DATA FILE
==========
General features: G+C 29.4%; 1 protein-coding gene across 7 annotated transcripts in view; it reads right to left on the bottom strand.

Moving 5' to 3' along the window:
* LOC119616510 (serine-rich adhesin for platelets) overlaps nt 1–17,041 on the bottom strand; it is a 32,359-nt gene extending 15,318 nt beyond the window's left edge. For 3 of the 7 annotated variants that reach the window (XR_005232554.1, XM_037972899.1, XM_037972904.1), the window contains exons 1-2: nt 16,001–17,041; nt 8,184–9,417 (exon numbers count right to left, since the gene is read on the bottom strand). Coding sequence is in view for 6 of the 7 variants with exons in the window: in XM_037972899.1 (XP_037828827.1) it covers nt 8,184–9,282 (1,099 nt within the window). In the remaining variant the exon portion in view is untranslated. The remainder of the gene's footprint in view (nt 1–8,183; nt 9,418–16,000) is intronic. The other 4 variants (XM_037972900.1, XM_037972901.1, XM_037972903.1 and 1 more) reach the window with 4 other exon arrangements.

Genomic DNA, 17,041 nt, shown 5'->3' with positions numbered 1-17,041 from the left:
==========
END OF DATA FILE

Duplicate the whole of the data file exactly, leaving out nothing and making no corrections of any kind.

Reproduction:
General features: G+C 29.4%; 1 protein-coding gene across 7 annotated transcripts in view; it reads right to left on the bottom strand.

Moving 5' to 3' along the window:
* LOC119616510 (serine-rich adhesin for platelets) overlaps nt 1–17,041 on the bottom strand; it is a 32,359-nt gene extending 15,318 nt beyond the window's left edge. For 3 of the 7 annotated variants that reach the window (XR_005232554.1, XM_037972899.1, XM_037972904.1), the window contains exons 1-2: nt 16,001–17,041; nt 8,184–9,417 (exon numbers count right to left, since the gene is read on the bottom strand). Coding sequence is in view for 6 of the 7 variants with exons in the window: in XM_037972899.1 (XP_037828827.1) it covers nt 8,184–9,282 (1,099 nt within the window). In the remaining variant the exon portion in view is untranslated. The remainder of the gene's footprint in view (nt 1–8,183; nt 9,418–16,000) is intronic. The other 4 variants (XM_037972900.1, XM_037972901.1, XM_037972903.1 and 1 more) reach the window with 4 other exon arrangements.

Genomic DNA, 17,041 nt, shown 5'->3' with positions numbered 1-17,041 from the left: